Sunday, 9 November 2014

Film: 'Interstellar'

A major disappointment and an expensive one.

Because of all the hype and commotion regarding this release I had high hopes that it would be a rare and wondrous experience, so I took the advice to see it on the largest screen available, travelling twenty miles to Chichester to a newly opened Imax screen. (The last time I'd been in an Imax cinema was 1989, 'La Geode' in Paris). Yesterday, the combined cost of admission price plus train fare was four times what I usually pay for a regular cinema ticket, even with Senior Citizen concessions on both ingredients.

Comparisons are being made of 'Interstellar' with my own all-time favourite film, '2001 - A Space Odyssey'. In the event there was no comparison at all. It wasn't even within sight.
There's no doubt that technology has advanced far further than where it was placed a quarter century ago, let alone the 46 years since the release of '2001' - and many of the scenes in this new film really are completely astonishing, though there are no long, sustained sequences in extra-spacecraft space as there are in the other. But even by using state-of-the-art computer effects not available for the earlier film, despite all 2001's laboriously-produced effects in modelling and ultra-long exposures to capture intricate detail, it's still Kubrick's film which yet outdoes everything produced since.
But I don't want to base my evaluation of this 'Interstellar' on unfavourable comparisons with an older film when it was in no way director Christopher Nolan's intention to compete - though there are strong homage-like evocations of the 1968 film, not least in a recurring, highly effective blast on the soundtrack.

In 'Interstellar', Matthew McConaughey is the strangely scientifically-ill-informed leader of a crew of four astronauts (plus an ambulant, emotion-expressing computer) seeking out a new and habitable world in another galaxy (courtesy of a mysteriously placed 'wormhole' in the vicinity of Saturn, enabling them to cover unimaginably immense inter-galactic distances in little time) so that humankind, faced with the imminent threat of starvation on Earth, as a consequence of climate change, can continue its existence by propagation on another planet. It's a one-way ticket, as McConaughey well knows, but, putting a brave face on it, he attempts to convince those left behind that he'll be back. (Tearful farewells? - certainly not shared with one key family member, much to his grievous disappointment.)
Another of the crew is Anne Hathaway, with her own issues coming to the fore during the protracted journey cooped up with the others, where the tragic loss of a crew member seems to be regarded as no more than an unfortunate, though minor, irritant on the way.
Nolan regular Michael Caine is in the unlikely role of McConaughey's father, and Jessica Chastain is in the cast too.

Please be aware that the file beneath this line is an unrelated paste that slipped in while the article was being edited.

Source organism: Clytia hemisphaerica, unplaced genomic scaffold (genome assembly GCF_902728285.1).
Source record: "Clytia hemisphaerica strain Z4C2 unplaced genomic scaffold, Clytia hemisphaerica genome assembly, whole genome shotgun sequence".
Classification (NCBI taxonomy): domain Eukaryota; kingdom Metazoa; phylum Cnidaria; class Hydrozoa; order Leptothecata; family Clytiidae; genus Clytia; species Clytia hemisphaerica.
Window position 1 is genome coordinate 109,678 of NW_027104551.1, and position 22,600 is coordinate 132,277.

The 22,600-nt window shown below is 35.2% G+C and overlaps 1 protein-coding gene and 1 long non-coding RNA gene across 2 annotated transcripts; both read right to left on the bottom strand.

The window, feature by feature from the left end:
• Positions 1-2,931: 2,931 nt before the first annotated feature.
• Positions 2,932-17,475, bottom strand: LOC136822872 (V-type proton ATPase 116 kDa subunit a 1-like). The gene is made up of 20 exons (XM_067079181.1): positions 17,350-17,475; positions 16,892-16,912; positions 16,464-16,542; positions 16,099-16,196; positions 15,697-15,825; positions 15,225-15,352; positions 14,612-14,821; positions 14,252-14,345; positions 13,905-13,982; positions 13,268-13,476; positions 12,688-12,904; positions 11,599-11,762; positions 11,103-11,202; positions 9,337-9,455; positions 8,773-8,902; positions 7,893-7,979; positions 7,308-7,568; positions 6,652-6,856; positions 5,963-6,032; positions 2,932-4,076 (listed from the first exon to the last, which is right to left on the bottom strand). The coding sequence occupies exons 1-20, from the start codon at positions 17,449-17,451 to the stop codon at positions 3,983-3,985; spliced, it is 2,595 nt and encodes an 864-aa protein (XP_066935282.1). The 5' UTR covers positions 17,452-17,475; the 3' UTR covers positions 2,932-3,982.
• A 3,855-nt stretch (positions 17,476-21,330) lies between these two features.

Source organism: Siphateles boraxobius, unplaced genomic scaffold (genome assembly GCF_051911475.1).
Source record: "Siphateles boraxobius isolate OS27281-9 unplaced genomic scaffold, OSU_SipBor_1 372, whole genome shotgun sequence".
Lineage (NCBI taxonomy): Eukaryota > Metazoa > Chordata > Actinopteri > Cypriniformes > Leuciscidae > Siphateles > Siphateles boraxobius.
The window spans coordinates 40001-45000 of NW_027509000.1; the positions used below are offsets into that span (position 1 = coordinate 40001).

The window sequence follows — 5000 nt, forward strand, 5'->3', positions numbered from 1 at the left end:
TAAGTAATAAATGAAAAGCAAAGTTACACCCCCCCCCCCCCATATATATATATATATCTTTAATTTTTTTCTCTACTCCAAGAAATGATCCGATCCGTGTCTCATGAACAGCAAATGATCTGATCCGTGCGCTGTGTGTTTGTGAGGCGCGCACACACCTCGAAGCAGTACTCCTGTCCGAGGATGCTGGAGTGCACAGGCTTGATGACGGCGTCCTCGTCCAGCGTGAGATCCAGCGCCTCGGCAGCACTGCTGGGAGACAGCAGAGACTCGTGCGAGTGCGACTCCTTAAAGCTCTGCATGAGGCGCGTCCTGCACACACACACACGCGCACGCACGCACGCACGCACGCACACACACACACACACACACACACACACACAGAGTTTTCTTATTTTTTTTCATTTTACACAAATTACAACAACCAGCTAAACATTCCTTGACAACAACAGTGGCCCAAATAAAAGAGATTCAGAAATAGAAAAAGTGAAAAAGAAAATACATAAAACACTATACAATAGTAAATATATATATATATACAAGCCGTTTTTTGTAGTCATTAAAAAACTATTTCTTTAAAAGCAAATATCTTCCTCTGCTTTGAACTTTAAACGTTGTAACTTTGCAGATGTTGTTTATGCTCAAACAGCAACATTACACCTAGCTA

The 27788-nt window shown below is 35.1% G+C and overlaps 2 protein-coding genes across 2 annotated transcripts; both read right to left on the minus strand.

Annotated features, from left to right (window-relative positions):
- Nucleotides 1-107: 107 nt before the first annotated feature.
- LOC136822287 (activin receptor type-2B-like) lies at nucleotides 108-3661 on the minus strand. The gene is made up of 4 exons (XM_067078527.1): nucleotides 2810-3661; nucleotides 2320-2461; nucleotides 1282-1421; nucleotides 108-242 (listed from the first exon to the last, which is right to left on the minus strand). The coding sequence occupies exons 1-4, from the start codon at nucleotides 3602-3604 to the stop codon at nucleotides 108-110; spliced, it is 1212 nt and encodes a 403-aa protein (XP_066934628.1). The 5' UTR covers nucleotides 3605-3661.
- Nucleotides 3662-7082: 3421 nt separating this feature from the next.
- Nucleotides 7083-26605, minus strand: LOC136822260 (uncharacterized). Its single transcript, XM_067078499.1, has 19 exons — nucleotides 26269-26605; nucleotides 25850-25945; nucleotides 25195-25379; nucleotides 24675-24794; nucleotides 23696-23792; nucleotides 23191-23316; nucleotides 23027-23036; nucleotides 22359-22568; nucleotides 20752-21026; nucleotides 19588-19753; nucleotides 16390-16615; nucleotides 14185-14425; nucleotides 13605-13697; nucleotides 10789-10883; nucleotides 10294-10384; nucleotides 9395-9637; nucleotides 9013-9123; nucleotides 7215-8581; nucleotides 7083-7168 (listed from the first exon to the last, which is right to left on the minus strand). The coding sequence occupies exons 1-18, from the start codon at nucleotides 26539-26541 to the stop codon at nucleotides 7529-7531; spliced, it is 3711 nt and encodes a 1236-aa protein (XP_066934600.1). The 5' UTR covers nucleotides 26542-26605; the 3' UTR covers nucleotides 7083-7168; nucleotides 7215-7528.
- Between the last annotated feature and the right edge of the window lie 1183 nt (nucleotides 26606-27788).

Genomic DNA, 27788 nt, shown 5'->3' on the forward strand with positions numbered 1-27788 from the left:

There's also the unforeseen (by me) appearance of a major star in a quite significant part when the film is well advanced.

One has to avoid giving too much away as the higgledy-piggledy 'plot', such as it is, is littered with give-away potential spoilers and I wouldn't like to ruin the enjoyment of the many others who consider this film something of an achievement. (Currently on IMDb 59% of contributors have scored it with a perfect '10', while just 3% with a 5 or less.)

Now at last I come to what for me was the principal let-down of the film, and one I was not expecting - the film is heavily loaded with sentiment. And when I say loaded I mean positively weighed down by it till I found it close to being unbearable. Some people can take it, I cannot. All I'll say further is that it arises not from the likely demise of the human race, rather from it being familial. This reaches a climax in the final half hour when McConaughey.......(Oops! Better shut up).

I can take all the scientific jargon, and theorising that Y may happen when X happens. The time-warping in super-speed space travel has been well established for a very long while now, so that presented no problem to me, however alarming the effects. Black holes, event horizons, singularities, theoretical wormholes?....all fine and dandy
What I did especially like about this film was that it's only the third film I've ever seen which has had the guts to grasp the fact and demonstrate that without atmosphere there's no sound. Additionally, it was refreshing to have acknowledged on screen that the enormous majority of planets will have gravity forces which do not equate to that of Earth (though it's difficult to show that convincingly on film) - or, indeed, where one day can be the length of several earth-days (or actually much shorter than 24 hours - witness our own Jupiter and, by contrast, Venus, where a day is actually  longer than a Venusian year).
I also liked that there was no time spent showing preparations for the flight and training of the crew for the venture, thus saving us a lot of valuable time and boredom. 

I found the Hans Zimmer music score was trying so hard to be gently insinuating rather than in-your-face that it became all the more noticeable for trying to do just that. In spite of its low-key approach I felt it was over-persistent.

Acting was, on the whole, played very earnestly but, being so intense almost throughout and where all humour had been outlawed, I found it got tiring for a close-on three hour film.

The philosophical angles, of which there were a number of references amidst the stodgy emotions presented, were never adequately explored, only hinted at.

The film's ending, I found hopelessly unsatisfactory. Suspending one's disbelief didn't help. I felt more like shouting "Oh, for goodness' sake, pull the other one!"